I think most of us were asked this question as kids, and our answers probably varied depending on what was influencing us at the time. Me? One of the career ambitions I had at an early age was to be an astronaut. I was quite influenced by the NASA space program (mostly, the Apollo missions to the moon), and I watched a lot of Star Trek, Space: 1999 (when I could find it on TV), Thunderbirds Are Go, and even the original Battlestar Galactica. That’s not to say that most of my TV watching influenced me. Hell, I watched a lot of Gilligan’s Island, but I never wanted to live on an deserted island in the south pacific. But the question of “What do you want to do when you grow up?” was asked almost every year by my teachers. I’m pretty sure from grades K-5, I had to answer that question either in written form, or just by telling the class.
Now, it changed from time to time, and there was a point in my life that I really wanted to be a truck driver because I saw this movie:
I just liked that some badass named Carrol Jo (who was a guy) was sticking it to The Man when pushed too far. Sure, White Line Fever was pure ’70s B Movie fluff, but for some reason, I really liked it, and, consequently, wanted to drive an 18 wheeler. Well, that didn’t last, but the space stuff did. However, there was no way I was ever going to be an astronaut. My oldest brother told me that you had to be really sharp in math (my worst subject), not have any health conditions (I suffered from allergies and had bouts of asthma), have the ability to be batted around like a ping pong ball to test for air sickness, and not be afraid of heights (I have to admit, standing on a ledge looking over a cliff gives me the creeps). So…no space travel for me.
My father was a medical doctor, so toward the end of high school, I took an AP course in physiology to see if science was my thing. Boy was that boring! Too much rote memorization, too much this connects to this, and that connects to that. It felt like learning to be a plumber of sorts.
And then…music! In high school, you try a lot of things, and for me I was such a huge music fan, that I thought (like millions of other kids) I could be in a band — as the singer! I can’t sing well. I don’t have any natural abilities, and I never took voice lessons, so I didn’t know what I was doing. I just figured if Chrissie Hynde could leave Ohio, move to England, work as a music journalist and then start a band, why couldn’t I? Sure, all that moving to another country was out of the question, but I gave it a shot…for about two weeks. I formed a band with a drummer and guitar player (we didn’t have a bass player) and we ran through popular songs at the time with the hopes that we could play a junior high gig. I remember us running through “Centerfold” by The J. Geils Band a few times and wanting to do “Under Pressure” by Queen and David Bowie. I was going to sing Bowie’s part and our drummer (who couldn’t sing either) was going to attempt Freddy Mercury’s part. I asked him to run it through with me and we realized pretty quickly that it wasn’t going to work. We needed to do scrappy songs with limited vocal ranges if we didn’t want to be booed off the stage. We never got a chance to finalize that playlist, because everything crumbled with the so-called band and we went our separate ways.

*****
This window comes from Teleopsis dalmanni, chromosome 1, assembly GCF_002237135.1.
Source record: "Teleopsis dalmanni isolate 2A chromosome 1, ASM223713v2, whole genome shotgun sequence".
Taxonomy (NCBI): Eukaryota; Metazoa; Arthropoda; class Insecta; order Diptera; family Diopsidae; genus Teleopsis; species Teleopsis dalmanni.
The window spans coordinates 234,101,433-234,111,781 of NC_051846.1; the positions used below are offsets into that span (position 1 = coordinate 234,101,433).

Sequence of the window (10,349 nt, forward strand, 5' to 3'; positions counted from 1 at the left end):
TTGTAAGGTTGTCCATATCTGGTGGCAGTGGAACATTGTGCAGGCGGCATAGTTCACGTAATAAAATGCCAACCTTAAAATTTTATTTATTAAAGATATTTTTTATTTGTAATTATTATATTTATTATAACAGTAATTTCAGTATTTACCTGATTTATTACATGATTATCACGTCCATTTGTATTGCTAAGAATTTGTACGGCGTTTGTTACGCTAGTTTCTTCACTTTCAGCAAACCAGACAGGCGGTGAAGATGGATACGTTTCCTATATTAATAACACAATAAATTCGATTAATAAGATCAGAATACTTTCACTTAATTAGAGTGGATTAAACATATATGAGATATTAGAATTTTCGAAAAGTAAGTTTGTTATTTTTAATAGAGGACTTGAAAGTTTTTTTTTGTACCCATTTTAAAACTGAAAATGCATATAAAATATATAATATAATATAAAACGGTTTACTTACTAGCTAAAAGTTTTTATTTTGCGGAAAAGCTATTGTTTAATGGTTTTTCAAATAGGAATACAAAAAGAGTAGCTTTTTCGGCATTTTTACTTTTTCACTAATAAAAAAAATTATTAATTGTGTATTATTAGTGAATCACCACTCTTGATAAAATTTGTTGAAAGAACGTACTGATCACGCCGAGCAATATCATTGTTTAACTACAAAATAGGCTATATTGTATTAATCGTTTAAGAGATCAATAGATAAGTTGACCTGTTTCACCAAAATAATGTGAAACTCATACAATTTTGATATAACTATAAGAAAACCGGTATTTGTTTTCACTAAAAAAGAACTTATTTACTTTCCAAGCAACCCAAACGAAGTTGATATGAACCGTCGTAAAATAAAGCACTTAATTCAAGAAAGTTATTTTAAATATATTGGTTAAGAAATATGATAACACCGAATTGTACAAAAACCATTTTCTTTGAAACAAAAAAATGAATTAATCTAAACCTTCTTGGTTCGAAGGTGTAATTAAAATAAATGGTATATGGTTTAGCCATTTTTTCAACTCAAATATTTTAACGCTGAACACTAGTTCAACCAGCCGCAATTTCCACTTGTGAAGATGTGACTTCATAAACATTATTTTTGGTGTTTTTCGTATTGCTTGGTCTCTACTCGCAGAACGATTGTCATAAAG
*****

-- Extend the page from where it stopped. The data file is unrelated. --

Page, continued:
Then…TV came a-calling. My high school had a program called ROP (Regional Occupational Programs). They were designed to teach high school students skills in a number of areas, and my school had an ROP TV course with a fully functional studio. So, I enrolled. I learned how to properly shoot video footage, run what is now called a TriCaster (basically a video switcher that allows you to do multi-camera shoots in a studio or remotely), edit, learn how to light a set, write scripts, and work on audio. It was very hands on, and I really loved it. I got with some creative kids and we started to make segments that were woven into a 30 minute show that was shown on our local cable station each week. Tons of fun, and I really took to it. Learned as much as I could and tried to experiment with styles and push toward comedy TV. We did our own talk show called “The Bobby Donahue Show” that came complete with silly guests, commercial parodies (a la SNL) and a studio audience. Huge production and a complete blast to do. At that point, I was set on a TV or film career. I knew that was my calling because 1. I loved what I was doing. 2. My friends were along for the ride. 3. I seemed to have a knack for doing silly things that made people laugh.